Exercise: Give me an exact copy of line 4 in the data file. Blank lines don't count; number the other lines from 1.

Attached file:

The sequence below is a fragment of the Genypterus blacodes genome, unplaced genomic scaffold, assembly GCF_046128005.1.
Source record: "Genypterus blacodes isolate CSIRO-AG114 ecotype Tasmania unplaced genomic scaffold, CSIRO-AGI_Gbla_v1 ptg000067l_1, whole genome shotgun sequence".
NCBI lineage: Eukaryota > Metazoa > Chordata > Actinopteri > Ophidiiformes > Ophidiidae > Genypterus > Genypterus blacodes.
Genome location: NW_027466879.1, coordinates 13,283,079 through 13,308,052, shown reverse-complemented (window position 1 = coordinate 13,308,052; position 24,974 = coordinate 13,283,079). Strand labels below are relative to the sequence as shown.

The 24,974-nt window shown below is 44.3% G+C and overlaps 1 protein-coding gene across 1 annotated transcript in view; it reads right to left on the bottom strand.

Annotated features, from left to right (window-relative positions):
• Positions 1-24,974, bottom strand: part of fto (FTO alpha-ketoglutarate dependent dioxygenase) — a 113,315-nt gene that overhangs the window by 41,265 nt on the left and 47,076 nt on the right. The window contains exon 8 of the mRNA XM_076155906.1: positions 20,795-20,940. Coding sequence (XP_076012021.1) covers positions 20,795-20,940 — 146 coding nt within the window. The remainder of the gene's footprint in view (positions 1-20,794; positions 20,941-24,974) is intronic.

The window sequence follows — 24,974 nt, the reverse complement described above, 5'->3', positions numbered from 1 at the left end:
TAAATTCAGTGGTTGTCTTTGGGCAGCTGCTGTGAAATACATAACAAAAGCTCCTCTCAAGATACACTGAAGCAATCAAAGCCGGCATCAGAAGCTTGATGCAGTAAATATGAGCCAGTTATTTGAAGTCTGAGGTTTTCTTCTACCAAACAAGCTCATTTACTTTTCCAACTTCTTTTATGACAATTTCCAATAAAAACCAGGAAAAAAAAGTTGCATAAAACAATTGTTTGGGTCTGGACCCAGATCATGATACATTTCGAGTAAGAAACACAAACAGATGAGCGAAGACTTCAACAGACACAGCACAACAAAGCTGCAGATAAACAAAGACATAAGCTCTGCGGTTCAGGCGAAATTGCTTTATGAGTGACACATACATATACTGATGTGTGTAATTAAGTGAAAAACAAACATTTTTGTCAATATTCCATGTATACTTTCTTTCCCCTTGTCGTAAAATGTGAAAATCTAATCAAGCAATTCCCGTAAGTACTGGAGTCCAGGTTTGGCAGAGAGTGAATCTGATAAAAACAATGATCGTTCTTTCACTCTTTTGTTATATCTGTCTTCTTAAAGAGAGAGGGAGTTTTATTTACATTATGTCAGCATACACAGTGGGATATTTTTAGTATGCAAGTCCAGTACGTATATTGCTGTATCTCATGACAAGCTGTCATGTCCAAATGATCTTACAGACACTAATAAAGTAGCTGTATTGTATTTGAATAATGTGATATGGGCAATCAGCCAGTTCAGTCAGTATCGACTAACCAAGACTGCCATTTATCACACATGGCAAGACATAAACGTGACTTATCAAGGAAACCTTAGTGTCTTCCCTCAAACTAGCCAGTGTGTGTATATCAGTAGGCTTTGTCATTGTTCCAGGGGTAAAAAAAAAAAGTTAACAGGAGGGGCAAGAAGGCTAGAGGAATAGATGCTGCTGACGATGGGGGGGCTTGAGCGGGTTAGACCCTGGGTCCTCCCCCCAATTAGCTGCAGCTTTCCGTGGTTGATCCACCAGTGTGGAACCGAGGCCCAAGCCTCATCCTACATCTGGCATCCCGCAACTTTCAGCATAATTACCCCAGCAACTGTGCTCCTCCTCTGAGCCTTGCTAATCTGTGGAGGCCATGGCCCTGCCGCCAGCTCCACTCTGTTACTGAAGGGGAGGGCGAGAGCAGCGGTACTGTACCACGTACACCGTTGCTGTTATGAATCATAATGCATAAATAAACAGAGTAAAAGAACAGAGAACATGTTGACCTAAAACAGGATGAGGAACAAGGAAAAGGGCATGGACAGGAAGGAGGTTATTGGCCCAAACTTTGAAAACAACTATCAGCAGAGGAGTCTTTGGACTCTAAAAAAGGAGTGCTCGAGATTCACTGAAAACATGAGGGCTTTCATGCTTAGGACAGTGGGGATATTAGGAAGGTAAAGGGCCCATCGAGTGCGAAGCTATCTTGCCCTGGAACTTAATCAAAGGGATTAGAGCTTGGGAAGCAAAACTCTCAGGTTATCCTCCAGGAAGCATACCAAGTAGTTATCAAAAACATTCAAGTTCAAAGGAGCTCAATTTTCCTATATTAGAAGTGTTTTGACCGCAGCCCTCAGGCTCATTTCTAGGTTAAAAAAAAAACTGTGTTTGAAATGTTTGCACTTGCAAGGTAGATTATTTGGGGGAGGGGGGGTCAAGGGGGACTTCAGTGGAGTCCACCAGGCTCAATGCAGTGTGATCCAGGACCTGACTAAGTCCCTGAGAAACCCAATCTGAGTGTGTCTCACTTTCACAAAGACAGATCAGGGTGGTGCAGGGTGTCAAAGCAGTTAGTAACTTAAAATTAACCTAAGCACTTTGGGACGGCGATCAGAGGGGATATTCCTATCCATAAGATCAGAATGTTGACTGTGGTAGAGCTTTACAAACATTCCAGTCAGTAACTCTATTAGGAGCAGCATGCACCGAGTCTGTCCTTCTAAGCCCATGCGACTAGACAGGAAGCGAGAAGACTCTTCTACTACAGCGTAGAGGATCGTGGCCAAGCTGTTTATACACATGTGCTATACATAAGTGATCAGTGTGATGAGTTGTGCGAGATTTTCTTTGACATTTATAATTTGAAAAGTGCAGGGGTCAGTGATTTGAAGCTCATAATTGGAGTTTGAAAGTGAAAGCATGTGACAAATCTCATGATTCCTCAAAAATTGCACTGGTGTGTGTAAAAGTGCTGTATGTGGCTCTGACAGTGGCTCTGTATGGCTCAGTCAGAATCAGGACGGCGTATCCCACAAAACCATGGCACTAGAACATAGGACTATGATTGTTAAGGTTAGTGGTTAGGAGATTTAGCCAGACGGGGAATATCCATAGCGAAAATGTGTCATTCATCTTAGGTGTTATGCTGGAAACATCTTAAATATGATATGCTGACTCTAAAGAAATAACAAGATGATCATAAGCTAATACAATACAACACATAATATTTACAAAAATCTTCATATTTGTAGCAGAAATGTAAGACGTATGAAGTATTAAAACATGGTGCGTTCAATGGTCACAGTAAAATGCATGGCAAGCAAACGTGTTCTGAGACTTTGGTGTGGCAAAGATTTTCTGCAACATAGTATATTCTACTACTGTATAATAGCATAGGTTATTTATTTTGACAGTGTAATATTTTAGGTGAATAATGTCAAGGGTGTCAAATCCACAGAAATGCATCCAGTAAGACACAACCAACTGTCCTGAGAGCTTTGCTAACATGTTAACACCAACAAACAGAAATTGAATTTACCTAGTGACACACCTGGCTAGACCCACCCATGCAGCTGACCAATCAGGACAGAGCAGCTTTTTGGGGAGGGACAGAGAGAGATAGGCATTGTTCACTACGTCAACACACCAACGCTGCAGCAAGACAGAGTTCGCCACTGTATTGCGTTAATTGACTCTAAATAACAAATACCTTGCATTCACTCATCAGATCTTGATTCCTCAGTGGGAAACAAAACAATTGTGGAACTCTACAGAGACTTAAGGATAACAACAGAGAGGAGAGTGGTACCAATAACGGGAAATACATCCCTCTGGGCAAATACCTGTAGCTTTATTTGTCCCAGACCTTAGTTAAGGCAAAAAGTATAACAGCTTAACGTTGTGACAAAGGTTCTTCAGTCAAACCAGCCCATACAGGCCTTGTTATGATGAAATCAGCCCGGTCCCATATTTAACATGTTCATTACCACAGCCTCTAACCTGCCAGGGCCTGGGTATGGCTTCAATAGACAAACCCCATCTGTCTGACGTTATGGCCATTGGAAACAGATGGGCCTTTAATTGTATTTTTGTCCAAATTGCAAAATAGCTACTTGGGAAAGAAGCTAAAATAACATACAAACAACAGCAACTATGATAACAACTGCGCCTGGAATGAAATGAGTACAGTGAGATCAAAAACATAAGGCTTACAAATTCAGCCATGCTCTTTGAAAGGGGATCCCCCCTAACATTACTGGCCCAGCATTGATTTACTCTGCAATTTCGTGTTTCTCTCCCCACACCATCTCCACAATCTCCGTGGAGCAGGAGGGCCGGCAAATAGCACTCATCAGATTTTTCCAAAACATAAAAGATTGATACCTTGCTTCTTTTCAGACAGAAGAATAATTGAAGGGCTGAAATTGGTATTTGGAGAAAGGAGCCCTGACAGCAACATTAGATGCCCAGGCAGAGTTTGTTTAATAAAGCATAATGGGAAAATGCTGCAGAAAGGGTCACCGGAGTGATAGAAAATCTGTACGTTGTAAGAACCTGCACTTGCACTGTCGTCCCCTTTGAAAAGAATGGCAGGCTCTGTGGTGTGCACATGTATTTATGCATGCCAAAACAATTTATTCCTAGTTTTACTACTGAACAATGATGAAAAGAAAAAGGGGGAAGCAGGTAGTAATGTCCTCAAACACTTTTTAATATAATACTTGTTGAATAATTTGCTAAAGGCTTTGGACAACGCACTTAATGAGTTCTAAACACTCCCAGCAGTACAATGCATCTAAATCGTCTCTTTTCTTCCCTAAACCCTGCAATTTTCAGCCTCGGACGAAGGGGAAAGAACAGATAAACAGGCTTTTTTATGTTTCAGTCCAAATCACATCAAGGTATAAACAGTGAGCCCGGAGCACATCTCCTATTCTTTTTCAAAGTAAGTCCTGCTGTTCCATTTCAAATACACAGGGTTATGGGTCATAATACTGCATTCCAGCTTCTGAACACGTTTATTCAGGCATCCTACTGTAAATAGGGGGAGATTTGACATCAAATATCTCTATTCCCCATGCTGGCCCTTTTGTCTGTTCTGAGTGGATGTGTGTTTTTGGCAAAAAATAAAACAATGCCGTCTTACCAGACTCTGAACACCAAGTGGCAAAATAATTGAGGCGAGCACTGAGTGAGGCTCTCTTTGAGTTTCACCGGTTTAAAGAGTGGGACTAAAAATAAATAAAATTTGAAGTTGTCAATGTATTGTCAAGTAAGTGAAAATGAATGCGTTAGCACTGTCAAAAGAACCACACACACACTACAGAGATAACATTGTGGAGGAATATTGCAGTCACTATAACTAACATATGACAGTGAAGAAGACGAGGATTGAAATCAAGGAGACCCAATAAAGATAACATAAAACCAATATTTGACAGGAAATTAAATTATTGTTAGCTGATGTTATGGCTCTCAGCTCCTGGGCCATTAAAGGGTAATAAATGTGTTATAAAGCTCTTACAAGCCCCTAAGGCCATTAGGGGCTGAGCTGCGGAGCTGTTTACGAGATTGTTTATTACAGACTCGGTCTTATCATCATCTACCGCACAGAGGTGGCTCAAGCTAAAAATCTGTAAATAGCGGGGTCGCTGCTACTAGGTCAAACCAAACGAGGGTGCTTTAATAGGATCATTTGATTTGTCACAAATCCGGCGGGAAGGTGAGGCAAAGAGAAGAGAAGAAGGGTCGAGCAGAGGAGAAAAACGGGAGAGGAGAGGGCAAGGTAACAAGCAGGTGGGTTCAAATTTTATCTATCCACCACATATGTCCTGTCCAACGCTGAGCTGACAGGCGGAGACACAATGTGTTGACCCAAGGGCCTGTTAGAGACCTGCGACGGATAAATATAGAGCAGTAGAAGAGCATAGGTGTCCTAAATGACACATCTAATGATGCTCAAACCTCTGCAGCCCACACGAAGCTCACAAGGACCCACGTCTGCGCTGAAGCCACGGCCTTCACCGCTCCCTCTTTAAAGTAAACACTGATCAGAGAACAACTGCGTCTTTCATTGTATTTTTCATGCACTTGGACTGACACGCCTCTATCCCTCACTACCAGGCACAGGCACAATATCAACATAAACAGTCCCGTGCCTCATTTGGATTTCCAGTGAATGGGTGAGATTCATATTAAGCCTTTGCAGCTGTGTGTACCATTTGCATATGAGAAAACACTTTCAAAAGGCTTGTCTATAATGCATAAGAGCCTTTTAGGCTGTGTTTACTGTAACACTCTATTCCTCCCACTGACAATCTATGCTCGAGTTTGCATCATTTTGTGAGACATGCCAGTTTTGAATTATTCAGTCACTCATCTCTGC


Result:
Genome location: NW_027466879.1, coordinates 13,283,079 through 13,308,052, shown reverse-complemented (window position 1 = coordinate 13,308,052; position 24,974 = coordinate 13,283,079). Strand labels below are relative to the sequence as shown.